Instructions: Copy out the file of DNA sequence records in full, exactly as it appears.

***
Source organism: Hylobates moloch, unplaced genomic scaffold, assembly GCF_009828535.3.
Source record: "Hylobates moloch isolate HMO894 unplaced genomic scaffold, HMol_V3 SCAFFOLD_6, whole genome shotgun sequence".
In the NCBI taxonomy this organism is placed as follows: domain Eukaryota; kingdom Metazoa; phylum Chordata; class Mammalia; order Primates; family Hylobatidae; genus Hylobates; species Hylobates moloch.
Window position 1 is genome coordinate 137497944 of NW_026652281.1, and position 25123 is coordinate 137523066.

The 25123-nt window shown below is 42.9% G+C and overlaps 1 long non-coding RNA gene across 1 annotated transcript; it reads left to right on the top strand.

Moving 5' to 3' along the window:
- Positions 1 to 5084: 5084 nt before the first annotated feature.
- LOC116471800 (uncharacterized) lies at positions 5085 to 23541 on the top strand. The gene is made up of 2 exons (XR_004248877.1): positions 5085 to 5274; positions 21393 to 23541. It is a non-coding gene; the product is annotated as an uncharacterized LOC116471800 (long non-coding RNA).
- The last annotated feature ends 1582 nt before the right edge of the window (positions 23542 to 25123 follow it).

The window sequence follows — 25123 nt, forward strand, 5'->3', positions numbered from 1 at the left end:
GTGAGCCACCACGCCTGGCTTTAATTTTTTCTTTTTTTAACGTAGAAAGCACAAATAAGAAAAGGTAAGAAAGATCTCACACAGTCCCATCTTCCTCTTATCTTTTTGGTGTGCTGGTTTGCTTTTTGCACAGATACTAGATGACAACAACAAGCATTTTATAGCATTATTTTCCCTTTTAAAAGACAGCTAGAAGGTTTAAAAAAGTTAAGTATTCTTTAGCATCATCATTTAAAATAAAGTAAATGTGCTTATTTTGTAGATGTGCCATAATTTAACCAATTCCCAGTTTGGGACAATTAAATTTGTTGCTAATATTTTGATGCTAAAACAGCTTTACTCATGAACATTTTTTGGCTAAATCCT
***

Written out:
Source organism: Hylobates moloch, unplaced genomic scaffold, assembly GCF_009828535.3.
Source record: "Hylobates moloch isolate HMO894 unplaced genomic scaffold, HMol_V3 SCAFFOLD_6, whole genome shotgun sequence".
In the NCBI taxonomy this organism is placed as follows: domain Eukaryota; kingdom Metazoa; phylum Chordata; class Mammalia; order Primates; family Hylobatidae; genus Hylobates; species Hylobates moloch.
Window position 1 is genome coordinate 137497944 of NW_026652281.1, and position 25123 is coordinate 137523066.

The 25123-nt window shown below is 42.9% G+C and overlaps 1 long non-coding RNA gene across 1 annotated transcript; it reads left to right on the top strand.

Moving 5' to 3' along the window:
- Positions 1 to 5084: 5084 nt before the first annotated feature.
- LOC116471800 (uncharacterized) lies at positions 5085 to 23541 on the top strand. The gene is made up of 2 exons (XR_004248877.1): positions 5085 to 5274; positions 21393 to 23541. It is a non-coding gene; the product is annotated as an uncharacterized LOC116471800 (long non-coding RNA).
- The last annotated feature ends 1582 nt before the right edge of the window (positions 23542 to 25123 follow it).

The window sequence follows — 25123 nt, forward strand, 5'->3', positions numbered from 1 at the left end:
GTGAGCCACCACGCCTGGCTTTAATTTTTTCTTTTTTTAACGTAGAAAGCACAAATAAGAAAAGGTAAGAAAGATCTCACACAGTCCCATCTTCCTCTTATCTTTTTGGTGTGCTGGTTTGCTTTTTGCACAGATACTAGATGACAACAACAAGCATTTTATAGCATTATTTTCCCTTTTAAAAGACAGCTAGAAGGTTTAAAAAAGTTAAGTATTCTTTAGCATCATCATTTAAAATAAAGTAAATGTGCTTATTTTGTAGATGTGCCATAATTTAACCAATTCCCAGTTTGGGACAATTAAATTTGTTGCTAATATTTTGATGCTAAAACAGCTTTACTCATGAACATTTTTTGGCTAAATCCT